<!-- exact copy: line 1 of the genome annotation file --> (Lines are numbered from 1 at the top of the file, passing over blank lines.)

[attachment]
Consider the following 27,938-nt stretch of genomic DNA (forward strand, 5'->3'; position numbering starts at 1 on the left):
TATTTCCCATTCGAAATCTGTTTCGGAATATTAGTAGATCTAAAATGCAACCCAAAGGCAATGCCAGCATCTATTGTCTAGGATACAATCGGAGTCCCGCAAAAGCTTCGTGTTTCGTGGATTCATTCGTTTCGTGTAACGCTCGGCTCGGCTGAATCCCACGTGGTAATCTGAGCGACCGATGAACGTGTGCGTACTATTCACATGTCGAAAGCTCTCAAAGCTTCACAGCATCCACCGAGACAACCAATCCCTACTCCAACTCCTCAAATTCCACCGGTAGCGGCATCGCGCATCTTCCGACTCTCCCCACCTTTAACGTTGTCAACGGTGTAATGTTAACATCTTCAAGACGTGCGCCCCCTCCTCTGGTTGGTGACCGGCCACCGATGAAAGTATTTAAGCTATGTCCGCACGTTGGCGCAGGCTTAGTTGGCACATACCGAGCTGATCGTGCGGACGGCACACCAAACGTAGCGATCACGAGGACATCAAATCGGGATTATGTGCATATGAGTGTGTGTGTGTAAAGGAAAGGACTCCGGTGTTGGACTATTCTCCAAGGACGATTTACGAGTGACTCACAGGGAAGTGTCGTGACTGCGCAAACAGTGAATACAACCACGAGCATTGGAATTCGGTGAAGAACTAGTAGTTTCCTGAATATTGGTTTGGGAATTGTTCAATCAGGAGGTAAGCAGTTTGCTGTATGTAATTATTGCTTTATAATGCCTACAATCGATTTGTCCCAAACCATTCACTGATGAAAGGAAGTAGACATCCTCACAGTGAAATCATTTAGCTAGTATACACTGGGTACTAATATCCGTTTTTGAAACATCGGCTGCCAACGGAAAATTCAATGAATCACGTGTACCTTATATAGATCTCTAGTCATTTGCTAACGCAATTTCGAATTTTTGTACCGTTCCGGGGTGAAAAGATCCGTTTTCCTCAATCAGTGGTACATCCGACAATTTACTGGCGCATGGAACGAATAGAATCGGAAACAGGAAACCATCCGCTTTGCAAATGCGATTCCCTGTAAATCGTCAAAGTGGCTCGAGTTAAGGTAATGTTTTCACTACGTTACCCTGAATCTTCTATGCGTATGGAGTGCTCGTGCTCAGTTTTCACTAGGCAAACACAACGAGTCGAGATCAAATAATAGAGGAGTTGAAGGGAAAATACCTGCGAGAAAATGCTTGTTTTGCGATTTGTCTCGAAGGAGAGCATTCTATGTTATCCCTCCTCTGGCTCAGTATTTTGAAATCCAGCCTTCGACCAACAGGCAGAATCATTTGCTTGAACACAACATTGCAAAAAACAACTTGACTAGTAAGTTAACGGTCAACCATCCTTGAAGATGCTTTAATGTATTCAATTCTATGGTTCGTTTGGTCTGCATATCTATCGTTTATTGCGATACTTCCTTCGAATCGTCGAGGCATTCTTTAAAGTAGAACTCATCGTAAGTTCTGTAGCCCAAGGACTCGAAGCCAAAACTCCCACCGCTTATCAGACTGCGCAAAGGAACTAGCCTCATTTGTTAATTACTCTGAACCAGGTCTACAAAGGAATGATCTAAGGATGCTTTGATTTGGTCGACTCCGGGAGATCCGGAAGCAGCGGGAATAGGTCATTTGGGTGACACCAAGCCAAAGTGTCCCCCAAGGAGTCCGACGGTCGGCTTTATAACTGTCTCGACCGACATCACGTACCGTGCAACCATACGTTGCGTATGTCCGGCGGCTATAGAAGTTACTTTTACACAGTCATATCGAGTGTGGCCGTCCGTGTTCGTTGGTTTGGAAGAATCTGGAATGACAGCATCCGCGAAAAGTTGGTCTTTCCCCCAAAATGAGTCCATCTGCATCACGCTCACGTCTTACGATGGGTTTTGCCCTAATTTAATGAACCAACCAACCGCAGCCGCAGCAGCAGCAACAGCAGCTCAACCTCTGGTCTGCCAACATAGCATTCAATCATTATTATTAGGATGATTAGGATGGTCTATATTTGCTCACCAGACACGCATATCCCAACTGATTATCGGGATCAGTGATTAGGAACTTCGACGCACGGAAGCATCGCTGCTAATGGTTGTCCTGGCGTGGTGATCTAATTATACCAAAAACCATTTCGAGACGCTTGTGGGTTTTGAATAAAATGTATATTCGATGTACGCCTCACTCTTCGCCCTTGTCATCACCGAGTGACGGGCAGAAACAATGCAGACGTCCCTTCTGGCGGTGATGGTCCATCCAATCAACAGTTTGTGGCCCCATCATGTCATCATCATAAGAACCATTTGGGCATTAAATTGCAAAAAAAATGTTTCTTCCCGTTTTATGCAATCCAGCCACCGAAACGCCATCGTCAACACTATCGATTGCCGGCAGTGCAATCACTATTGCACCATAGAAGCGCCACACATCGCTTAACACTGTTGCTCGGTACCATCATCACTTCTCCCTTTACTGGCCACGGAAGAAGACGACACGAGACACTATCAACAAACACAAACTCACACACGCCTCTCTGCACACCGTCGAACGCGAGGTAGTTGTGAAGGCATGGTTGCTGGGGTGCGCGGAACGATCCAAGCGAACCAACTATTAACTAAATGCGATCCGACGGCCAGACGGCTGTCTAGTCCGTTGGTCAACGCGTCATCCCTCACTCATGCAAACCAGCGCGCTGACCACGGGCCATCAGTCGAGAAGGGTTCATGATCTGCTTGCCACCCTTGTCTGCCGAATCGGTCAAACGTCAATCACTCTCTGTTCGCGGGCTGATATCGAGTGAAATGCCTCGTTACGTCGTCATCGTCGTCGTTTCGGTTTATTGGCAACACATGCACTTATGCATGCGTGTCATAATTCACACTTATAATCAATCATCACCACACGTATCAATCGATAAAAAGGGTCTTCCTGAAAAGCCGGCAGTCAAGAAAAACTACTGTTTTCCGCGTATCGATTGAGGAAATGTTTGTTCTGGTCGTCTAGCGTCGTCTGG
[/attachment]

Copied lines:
Consider the following 27,938-nt stretch of genomic DNA (forward strand, 5'->3'; position numbering starts at 1 on the left):